Arthur J. Villasanta – Fourth Estate Contributor
Washington, DC, United States (4E) – The International Monetary Fund (IMF) warns Europe that its growth propects are at risk because of a more turbulent external environment exacerbated by trade tensions and tighter financial conditions.
The IMF’s latest regional outlook downgraded its growth forecasts for Europe for 2018 and 2019. It reported “the external environment has become less supportive and is expected to soften further in 2019 owing to slowing global demand, trade tensions and higher energy prices.”
“Tighter financial conditions in vulnerable emerging market economies and maturing business cycles are also weighing on activity.”
Because of this, growth is projected to decline from 2.8 percent in 2017 to 2.3 percent in 2018 and 1.9 percent in 2019. On the other hand, growth is expected to remain above potential in most European countries. Driving this growth is domestic demand, which has been bolstered by stronger employment and wages.
The latest forecast is a downgrade from the IMF’s last regional outlook for Europe in May. The previous report predicted “growth to stay strong,” reaching 2.6 percent in 2018 and 2.2 percent in 2019.
Contributing to the bleaker forcast are the tightening of global financial conditions; political upheavals in Europe, slow progress on structural reforms and the intractable Brexit negotiations.
“In the short term, escalating trade tensions and a sharp tightening in global financial conditions could undermine investment and weigh on growth,” wrote the IMF.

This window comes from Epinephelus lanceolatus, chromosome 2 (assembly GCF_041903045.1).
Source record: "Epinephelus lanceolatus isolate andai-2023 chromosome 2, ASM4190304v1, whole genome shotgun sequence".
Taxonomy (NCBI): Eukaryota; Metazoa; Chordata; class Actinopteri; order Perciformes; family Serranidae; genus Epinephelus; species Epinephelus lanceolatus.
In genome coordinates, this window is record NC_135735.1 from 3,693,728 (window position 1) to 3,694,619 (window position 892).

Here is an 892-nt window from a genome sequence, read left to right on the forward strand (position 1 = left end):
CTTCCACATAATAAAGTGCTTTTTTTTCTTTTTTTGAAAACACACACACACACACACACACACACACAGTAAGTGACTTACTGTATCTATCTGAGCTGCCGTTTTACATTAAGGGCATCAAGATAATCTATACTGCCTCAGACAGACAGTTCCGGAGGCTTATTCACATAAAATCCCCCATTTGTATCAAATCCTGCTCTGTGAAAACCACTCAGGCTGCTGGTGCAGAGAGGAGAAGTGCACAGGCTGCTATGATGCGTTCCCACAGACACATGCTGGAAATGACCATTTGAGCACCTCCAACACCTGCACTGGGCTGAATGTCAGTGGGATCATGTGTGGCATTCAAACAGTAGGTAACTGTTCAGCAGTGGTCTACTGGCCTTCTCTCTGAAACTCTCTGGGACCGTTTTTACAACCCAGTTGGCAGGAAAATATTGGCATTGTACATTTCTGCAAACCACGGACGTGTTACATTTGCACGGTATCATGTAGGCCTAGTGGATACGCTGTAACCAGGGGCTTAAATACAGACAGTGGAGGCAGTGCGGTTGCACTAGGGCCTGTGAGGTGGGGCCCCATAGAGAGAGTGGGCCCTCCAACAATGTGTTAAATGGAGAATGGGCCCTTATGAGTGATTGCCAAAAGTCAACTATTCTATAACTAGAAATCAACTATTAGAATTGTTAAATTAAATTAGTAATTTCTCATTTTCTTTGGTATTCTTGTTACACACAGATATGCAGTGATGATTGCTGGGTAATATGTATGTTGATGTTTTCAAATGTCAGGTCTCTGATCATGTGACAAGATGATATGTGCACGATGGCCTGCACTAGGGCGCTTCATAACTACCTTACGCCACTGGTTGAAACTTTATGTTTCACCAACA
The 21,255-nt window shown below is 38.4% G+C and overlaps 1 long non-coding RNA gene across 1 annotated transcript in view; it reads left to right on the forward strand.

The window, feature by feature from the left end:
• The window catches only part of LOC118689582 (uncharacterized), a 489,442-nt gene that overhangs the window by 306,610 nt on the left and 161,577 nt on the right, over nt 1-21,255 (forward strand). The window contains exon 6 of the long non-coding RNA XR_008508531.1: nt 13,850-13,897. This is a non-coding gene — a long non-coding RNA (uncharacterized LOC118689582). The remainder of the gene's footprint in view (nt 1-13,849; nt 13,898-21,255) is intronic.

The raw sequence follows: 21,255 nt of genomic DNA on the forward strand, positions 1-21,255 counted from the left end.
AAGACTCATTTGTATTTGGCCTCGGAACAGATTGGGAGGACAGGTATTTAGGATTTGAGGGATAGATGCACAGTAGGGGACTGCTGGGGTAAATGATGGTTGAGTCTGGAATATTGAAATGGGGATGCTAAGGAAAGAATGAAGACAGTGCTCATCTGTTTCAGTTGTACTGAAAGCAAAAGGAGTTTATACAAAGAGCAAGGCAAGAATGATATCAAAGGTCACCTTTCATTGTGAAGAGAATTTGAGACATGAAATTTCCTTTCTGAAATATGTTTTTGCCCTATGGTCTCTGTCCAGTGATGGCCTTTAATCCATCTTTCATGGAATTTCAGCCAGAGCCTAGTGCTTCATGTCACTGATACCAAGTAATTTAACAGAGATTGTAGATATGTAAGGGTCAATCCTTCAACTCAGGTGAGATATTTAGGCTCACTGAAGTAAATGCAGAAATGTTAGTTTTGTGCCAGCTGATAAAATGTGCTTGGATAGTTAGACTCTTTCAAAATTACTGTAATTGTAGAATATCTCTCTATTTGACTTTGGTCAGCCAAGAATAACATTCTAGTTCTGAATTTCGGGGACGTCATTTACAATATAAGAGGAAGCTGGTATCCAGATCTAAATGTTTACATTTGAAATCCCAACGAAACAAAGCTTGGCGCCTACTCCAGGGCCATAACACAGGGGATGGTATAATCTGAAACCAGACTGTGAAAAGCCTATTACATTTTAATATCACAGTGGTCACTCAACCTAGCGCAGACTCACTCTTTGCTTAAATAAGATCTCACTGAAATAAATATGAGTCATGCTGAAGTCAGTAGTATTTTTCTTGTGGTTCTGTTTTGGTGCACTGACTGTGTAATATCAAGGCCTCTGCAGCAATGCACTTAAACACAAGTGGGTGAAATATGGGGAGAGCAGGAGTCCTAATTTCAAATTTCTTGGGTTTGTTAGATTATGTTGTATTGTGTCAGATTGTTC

Medium term risks stem from delayed fiscal adjustment and structural reforms, demographic challenges, rising inequality, and declining trust in mainstream policies.
IMF said a “no-deal” Brexit will lead to high trade and non-trade barriers between the U.K. and the rest of the European Union with negative consequences for growth. A “no-deal” Brexit means ther UK will leave the EU without a trade deal, and revert to WTO rules.
The European Commission yesterday reported growth in the bloc might stall due to “many interconnected downside risks.” It forecast growth of 1.9 percent in 2019 (similar to the IMF’s) and 1.7 percent in 2020.
Europe is expected to see growth moderate along with most major economies. The IMF World Economic Outlook report released in October cut global growth forecasts, forecasting 3.7 percent in 2018 and 2019, or 0.2 percentage points lower than an earlier forecast.
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